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authorSergey Poznyakoff <gray@gnu.org.ua>2012-01-19 11:05:54 (GMT)
committer Sergey Poznyakoff <gray@gnu.org.ua>2012-01-19 11:05:54 (GMT)
commit40ce75b78c99f3d14903619d620b9ef6e72065d6 (patch) (side-by-side diff)
tree193f9be8dd670494491a21e5fde40202ff5471ee
parente91739e2158a5a6101fde65923d01eddf26abd2a (diff)
downloadgcide-40ce75b78c99f3d14903619d620b9ef6e72065d6.tar.gz
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Fix Greek transliterations (except for u<->y, which is handled by Dico.
Diffstat (more/less context) (ignore whitespace changes)
-rw-r--r--CIDE.A6
-rw-r--r--CIDE.B2
-rw-r--r--CIDE.D2
-rw-r--r--CIDE.H14
-rw-r--r--CIDE.M18
-rw-r--r--CIDE.N2
-rw-r--r--CIDE.O6
-rw-r--r--CIDE.P20
-rw-r--r--CIDE.S8
-rw-r--r--CIDE.T2
-rw-r--r--CIDE.X2
-rw-r--r--CIDE.Z2
12 files changed, 42 insertions, 42 deletions
diff --git a/CIDE.A b/CIDE.A
index 73be29d..0eaab6e 100644
--- a/CIDE.A
+++ b/CIDE.A
@@ -7560,25 +7560,25 @@ Could <qex>act</qex> extortion and the worst of crimes.</q> <rj><qau>Cowper.</qa
<p><hw>Ac*tin"o*some</hw> <pr>(<?/)</pr>, <pos>n.</pos> <ety>[Gr. <?/ ray + <?/ body.]</ety> <fld>(Zo\'94l.)</fld> <def>The entire body of a c\'d2lenterate.</def><br/
[<source>1913 Webster</source>]</p>
<p><hw>Ac"tin*ost</hw> <pr>(<?/)</pr>, <pos>n.</pos> <ety>[Gr. <?/, <?/, ray + <?/ bone.]</ety> <fld>(Anat.)</fld> <def>One of the bones at the base of a paired fin of a fish.</def><br/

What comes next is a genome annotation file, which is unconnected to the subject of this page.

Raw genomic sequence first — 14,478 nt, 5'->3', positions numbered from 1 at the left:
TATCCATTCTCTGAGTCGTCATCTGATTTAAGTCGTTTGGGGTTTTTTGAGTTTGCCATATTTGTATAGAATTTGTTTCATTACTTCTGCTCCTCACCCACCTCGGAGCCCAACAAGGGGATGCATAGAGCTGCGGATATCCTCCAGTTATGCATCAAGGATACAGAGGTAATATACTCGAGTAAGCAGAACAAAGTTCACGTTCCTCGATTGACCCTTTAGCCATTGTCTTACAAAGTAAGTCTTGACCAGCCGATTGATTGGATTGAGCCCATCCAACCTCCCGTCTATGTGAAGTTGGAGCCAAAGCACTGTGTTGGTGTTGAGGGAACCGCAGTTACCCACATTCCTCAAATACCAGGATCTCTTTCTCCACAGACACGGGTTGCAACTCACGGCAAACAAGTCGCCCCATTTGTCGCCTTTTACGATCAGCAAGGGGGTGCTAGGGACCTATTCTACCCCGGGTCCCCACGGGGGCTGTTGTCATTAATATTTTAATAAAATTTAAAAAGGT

[<source>1913 Webster</source>]</p>
<p><hw>Ac*tin"o*stome</hw> <pr>(<?/)</pr>, <pos>n.</pos> <ety>[Gr. <?/, <?/, a ray + <?/ mouth.]</ety> <fld>(Zo\'94l.)</fld> <def>The mouth or anterior opening of a c\'d2lenterate animal.</def><br/
[<source>1913 Webster</source>]</p>
<p>\'d8<hw>Ac`ti*not"ro*cha</hw> <pr>(<?/)</pr>, <pos>n. pl.</pos> <ety>[NL.; Gr. <?/, <?/, a ray + <?/ a ring.]</ety> <fld>(Zo\'94l.)</fld> <def>A peculiar larval form of <gen>Phoronis</gen>, a genus of marine worms, having a circle of ciliated tentacles.</def><br/
[<source>1913 Webster</source>]</p>
-<p>\'d8<hw>Ac"ti*no*zo"a</hw> <pr>(<?/)</pr>, <pos>n. pl.</pos> <ety>[Gr. <?/, <?/, ray + <grk>zw^on</grk> animal.]</ety> <fld>(Zo\'94l.)</fld> <def>A group of C\'d2lenterata, comprising the Anthozoa and Ctenophora. The sea anemone, or actinia, is a familiar example.</def><br/
+<p>\'d8<hw>Ac"ti*no*zo"a</hw> <pr>(<?/)</pr>, <pos>n. pl.</pos> <ety>[Gr. <?/, <?/, ray + <grk>zw^,on</grk> animal.]</ety> <fld>(Zo\'94l.)</fld> <def>A group of C\'d2lenterata, comprising the Anthozoa and Ctenophora. The sea anemone, or actinia, is a familiar example.</def><br/
[<source>1913 Webster</source>]</p>
<p><hw>Ac`ti*no*zo"al</hw> <pr>(<?/)</pr>, <pos>a.</pos> <fld>(Zo\'94l.)</fld> <def>Of or pertaining to the Actinozoa.</def><br/
[<source>1913 Webster</source>]</p>